Cyperus haspan

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Common names: Haspan Flatsedge [1] , Shethed Flatsedge [2]

Cyperus haspan
Cyperus haspan AFP.jpg
Photo by the Atlas of Florida Plants Database
Scientific classification
Kingdom: Plantae
Division: Magnoliophyta - Flowering plants
Class: Liliopsida - Moncots
Order: Cyperales
Family: Cyperaceae
Genus: Cyperus
Species: C. haspan
Binomial name
Cyperus haspan
Natural range of Cyperus haspan from USDA NRCS Plants Database.

Taxonomic Notes

Synonyms: C. haspan L. var. americanus Bockler.[3]

Varieties: none.[3]


C. haspan is a perennial graminoid of the Cyperaceae family that is native to North America. [1]


C. haspan is natively distributed across the southeastern region of the United States; from Florida north to Virginia and west to Texas. It is also native to Puerto Rico and the Pacific Basin, and has been introduced to Hawaii.[1]



Common habitats for C. haspan is in tidal marshes, low fields, ditches, and waterfowl impoundments. It requires full sunlight, it has littler tolerance for shaded regions.[1][4] Cyperus haspan has been found to grow well in subtropical and tropical climates and being of the most productive plants in the regions wetlands. [5] Habitats also include wet prairies, broadleaf marshes, and wetland shrubs. They are found to germinate well in flooded environments. [6] Specimens have been collected in the following habitats; river banks, moist loamy sands, pine flatwood clearings, ponds, shallow water, hillside bogs. [7]

Associated species: Xyris sp., Fuirena sp., Rhynchospora sp., Gratiola pilosa, Eryngium integrifolium, Juncus canadensis, Thelypteris palustris, Lorinsera areolata, Smilax laurifolia, Itea virginica, Aronia arbutifolia, Lyonia ligustrina, and Viburnum nudum.[8][9]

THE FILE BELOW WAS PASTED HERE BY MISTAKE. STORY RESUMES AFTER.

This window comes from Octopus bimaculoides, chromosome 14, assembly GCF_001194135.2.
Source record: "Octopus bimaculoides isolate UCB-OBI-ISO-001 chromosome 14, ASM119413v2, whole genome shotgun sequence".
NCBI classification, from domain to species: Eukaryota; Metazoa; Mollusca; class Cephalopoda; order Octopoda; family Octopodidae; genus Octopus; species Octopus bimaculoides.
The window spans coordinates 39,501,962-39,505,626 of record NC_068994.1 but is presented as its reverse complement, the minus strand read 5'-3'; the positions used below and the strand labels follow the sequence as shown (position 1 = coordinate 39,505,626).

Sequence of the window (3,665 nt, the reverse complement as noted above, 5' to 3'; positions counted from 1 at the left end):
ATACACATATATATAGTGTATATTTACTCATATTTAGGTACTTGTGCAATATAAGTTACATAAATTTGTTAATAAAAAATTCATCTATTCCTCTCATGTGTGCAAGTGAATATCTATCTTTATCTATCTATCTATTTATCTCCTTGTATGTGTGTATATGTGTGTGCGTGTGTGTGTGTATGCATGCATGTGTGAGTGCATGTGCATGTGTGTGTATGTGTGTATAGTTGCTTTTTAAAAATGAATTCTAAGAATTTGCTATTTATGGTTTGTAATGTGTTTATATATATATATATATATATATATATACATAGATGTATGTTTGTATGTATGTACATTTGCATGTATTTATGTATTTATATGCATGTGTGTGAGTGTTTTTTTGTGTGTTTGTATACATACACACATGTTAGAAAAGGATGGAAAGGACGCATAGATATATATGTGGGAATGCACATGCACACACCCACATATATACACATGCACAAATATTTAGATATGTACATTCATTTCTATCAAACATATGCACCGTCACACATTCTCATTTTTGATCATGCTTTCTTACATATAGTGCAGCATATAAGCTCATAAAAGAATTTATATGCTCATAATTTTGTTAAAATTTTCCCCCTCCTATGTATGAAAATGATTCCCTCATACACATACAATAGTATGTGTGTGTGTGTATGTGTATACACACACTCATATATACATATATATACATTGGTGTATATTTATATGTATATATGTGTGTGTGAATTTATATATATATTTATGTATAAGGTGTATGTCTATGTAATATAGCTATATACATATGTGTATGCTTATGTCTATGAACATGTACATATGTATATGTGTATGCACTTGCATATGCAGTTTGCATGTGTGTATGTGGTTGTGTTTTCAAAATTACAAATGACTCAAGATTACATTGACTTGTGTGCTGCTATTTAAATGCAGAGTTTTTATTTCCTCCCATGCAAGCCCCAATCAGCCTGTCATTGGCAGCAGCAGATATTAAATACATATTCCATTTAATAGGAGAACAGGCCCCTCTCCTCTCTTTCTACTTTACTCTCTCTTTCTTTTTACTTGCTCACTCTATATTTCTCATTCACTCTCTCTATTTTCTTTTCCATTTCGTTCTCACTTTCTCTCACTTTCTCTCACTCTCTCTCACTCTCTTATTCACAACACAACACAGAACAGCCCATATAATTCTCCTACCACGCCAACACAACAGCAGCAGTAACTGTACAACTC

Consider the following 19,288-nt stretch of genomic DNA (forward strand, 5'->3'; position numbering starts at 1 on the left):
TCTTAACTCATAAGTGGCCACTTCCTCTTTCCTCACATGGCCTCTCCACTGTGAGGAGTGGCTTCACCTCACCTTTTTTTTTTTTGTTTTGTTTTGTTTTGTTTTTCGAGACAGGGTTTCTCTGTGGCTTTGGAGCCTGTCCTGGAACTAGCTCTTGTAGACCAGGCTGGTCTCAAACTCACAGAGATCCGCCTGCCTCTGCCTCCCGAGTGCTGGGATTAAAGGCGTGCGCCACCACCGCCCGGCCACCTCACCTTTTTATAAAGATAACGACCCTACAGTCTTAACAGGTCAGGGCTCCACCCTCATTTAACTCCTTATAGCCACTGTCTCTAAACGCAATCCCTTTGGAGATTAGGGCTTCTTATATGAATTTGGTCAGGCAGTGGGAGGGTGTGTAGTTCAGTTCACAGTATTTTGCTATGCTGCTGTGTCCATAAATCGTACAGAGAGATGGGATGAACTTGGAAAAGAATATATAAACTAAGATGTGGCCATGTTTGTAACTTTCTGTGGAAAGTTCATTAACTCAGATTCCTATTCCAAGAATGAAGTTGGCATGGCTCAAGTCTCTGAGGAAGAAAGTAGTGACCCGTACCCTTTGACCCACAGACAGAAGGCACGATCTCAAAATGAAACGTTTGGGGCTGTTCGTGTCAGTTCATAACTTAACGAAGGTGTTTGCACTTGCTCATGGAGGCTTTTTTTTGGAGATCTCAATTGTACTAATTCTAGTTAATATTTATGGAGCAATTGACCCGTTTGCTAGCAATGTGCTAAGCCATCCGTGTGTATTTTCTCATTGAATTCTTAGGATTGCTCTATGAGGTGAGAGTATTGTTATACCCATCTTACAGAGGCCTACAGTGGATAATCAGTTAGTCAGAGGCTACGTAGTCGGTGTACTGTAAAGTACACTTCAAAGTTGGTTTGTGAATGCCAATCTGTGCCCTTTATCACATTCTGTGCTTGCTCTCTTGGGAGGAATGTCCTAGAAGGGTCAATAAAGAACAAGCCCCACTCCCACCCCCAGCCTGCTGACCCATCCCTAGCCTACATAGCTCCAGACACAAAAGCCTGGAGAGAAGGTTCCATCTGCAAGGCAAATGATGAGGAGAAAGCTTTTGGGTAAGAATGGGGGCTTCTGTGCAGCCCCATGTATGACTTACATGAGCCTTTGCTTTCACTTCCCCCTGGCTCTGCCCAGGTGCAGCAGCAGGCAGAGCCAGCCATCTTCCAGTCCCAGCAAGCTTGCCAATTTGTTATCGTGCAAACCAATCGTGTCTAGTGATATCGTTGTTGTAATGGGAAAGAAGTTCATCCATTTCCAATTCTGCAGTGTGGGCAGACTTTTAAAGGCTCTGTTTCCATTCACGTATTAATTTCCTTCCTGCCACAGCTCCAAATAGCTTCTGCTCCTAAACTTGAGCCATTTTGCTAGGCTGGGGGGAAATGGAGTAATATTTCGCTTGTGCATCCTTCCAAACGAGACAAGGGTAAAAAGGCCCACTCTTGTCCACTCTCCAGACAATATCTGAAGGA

C. haspan has been observed to flower between April and September. Seeds begin to disperse during the summer months. [1][10]

Fire ecology

Cyperus haspan has a tolerance for low intensity fires.[1]

Herbivory and toxicology

This species has been observed to be eaten by white-tailed deer.[11]

Conservation, cultivation, and restoration

C. haspan is considered to be possibly weedy or invasive by the Hawaiian Ecosystems at Risk Project.[1] Has been used in landfill restoration areas. [12]

Cultural use

Photo Gallery

References and notes

  1. 1.0 1.1 1.2 1.3 1.4 1.5 1.6 USDA Plant Database
  2. Orzell, S. L. and E. L. Bridges (2006). "Floristic composition of the south-central Florida dry prairie landscape." Florida Ecosystem 1(3): 123-133.
  3. 3.0 3.1 Weakley, A.S. 2015. Flora of the southern and mid-atlantic states. Working Draft of 21 May 2015. University of North Carolina at Chapel Hill, Chapel Hill, North Carolina.
  4. Weakley, A. S. (2015). Flora of the Southern and Mid-Atlantic States. Chapel Hill, NC, University of North Carolina Herbarium.
  5. Akinbile, C., et al. (2012). "Landfill leachate treatment using sub-surface flow constructed wetland by Cyperus haspan." Elsevier.
  6. Wetzel, P., et al. (2001). "Restoration of wetland vegetation on the Kissimmee River Floodplain: Potential role of seed banks." Wetlands 21(2): 189-198.
  7. URL: Last accessed: June 2018. Collectors: Sydney Thompson, Culver Gidden, Loran C. Anderson, T. MacClendon, K. MacClendon, R.K. Godfrey, D. B. Ward, D. Burch, R. Kral, States and counties: Florida (Wakulla, Calhoun, Charlotte, Columbia, Dade, Escambia)
  8. Morris, M. W. (1988). "Noteworthy vascular plants from Grenada County, Mississippi." SIDA, Contributions to Botany 13 (2): 177-186.
  9. (1988). "Four new records of Cyperus (Cyperaceae) in Arkansas." SIDA, Contributions to Botany 13(2): 259-261.
  10. Nelson, G. PanFlora: Plant data for the eastern United States with emphasis on the Southeastern Coastal Plains, Florida, and the Florida Panhandle. Accessed: 18 MAY 2018
  11. Harlow, R. F. (1961). "Fall and winter foods of Florida white-tailed deer." The Quarterly Journal of the Florida Academy of Sciences 24(1): 19-38.
  12. Akinbile, C., et al. (2012). "Landfill leachate treatment using sub-surface flow constructed wetland by Cyperus haspan." Elsevier.